In the ngl2Δ strains, the 6S pre-rRNA species accumulated and no mature 5.8S rRNA was synthesized (Fig. (Fig.7A),7A), confirming that Ngl2 is solely responsible for normal processing of 6S pre-rRNA. To confirm the identities of the RNA species observed by pulse-labeling, the same filter was hybridized with 32P-labeled probes directed against 3′-extended 5.8S (probe 020) or the mature 5.8S rRNA (probe 017) (Fig, 7B; the lanes corresponding to the 10-min pulse-chase samples are shown). FISH analyses were performed in the ngl2Δ strain to localize the 6S pre-rRNA (Fig. (Fig.7C),7C), which showed a strong signal throughout the cytoplasm.
We conclude that the 5.8S+30 pre-rRNA is predominately nuclear restricted, whereas 6S pre-rRNA accumulates in the cytoplasm, consistent with the immunoprecipitation data (Fig. (Fig.55).
The data we present here provides the first direct evidence in yeast of a cytoplasmic phase of 5.8S rRNA maturation. Based on the data presented, we propose a revised model for the synthesis of 5.8S rRNA (Fig. (Fig.8).8). This proposes that nuclear pre-60S particles that contain 6S pre-rRNA are competent for binding the export adapter Nmd3 and exportin Crm1 and are exported to the cytoplasm. Once in the cytoplasm, the GTPase Lsg1 binds the pre-60S and the putative nuclease Ngl2 completes the 3′ maturation of 5.8S rRNA. Finally, Nmd3 is displaced by Lsg1 and recycled to the nucleus.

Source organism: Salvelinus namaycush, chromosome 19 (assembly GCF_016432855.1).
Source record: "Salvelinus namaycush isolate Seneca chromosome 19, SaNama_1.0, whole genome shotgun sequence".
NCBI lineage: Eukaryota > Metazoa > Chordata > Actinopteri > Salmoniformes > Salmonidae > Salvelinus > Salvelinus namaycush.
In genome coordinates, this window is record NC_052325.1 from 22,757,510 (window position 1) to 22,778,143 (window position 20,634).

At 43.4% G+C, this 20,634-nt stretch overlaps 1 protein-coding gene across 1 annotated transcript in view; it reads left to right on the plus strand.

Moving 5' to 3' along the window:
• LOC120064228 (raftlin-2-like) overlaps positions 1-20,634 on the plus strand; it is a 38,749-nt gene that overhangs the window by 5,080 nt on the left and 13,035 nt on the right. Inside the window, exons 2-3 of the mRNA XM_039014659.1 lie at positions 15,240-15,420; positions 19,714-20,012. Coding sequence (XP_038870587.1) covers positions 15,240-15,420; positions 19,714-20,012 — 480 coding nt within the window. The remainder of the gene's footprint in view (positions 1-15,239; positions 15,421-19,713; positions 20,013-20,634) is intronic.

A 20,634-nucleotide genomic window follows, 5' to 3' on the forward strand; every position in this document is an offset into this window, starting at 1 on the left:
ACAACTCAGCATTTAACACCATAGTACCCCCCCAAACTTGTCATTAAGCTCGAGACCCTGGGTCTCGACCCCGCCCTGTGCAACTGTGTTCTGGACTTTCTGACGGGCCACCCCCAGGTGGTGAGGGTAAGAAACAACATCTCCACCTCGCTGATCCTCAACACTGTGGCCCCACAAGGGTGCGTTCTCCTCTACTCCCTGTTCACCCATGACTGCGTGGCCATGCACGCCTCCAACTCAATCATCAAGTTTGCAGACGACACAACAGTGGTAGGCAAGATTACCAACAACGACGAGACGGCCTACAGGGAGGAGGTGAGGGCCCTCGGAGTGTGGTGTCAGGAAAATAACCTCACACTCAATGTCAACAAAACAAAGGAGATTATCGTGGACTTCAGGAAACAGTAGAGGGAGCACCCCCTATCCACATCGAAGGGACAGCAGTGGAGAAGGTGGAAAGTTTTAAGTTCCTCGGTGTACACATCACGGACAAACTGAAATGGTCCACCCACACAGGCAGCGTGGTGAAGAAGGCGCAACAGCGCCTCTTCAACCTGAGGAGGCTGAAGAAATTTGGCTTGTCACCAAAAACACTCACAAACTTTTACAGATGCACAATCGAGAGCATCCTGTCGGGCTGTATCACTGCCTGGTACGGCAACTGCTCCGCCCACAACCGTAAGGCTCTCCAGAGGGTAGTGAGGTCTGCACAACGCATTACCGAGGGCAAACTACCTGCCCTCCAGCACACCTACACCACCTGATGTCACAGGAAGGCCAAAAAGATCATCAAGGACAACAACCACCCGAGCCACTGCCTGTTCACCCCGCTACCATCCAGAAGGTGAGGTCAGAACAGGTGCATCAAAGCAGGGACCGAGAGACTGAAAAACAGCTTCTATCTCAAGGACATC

These findings may help answer the question of how and when ribosome subunits attain export competence and how immature subunits are excluded from the, essentially irreversible, step of nuclear export. The finding that 6S pre-rRNA was the only precursor species coprecipitated with Nmd3 (Fig. 5A and B) indicates that removal of ~20 nt of RNA from 5.8S+30 to 6S is coupled to the acquisition of export competence. The simplest hypothesis might be that this region binds one or more protein factors that are lost on processing. These factors might mediate nuclear retention by preventing binding of Nmd3, either directly or by imposing a particular preribosome structure. Experiments to characterize the proteins bound to this region of the pre-rRNA are under way.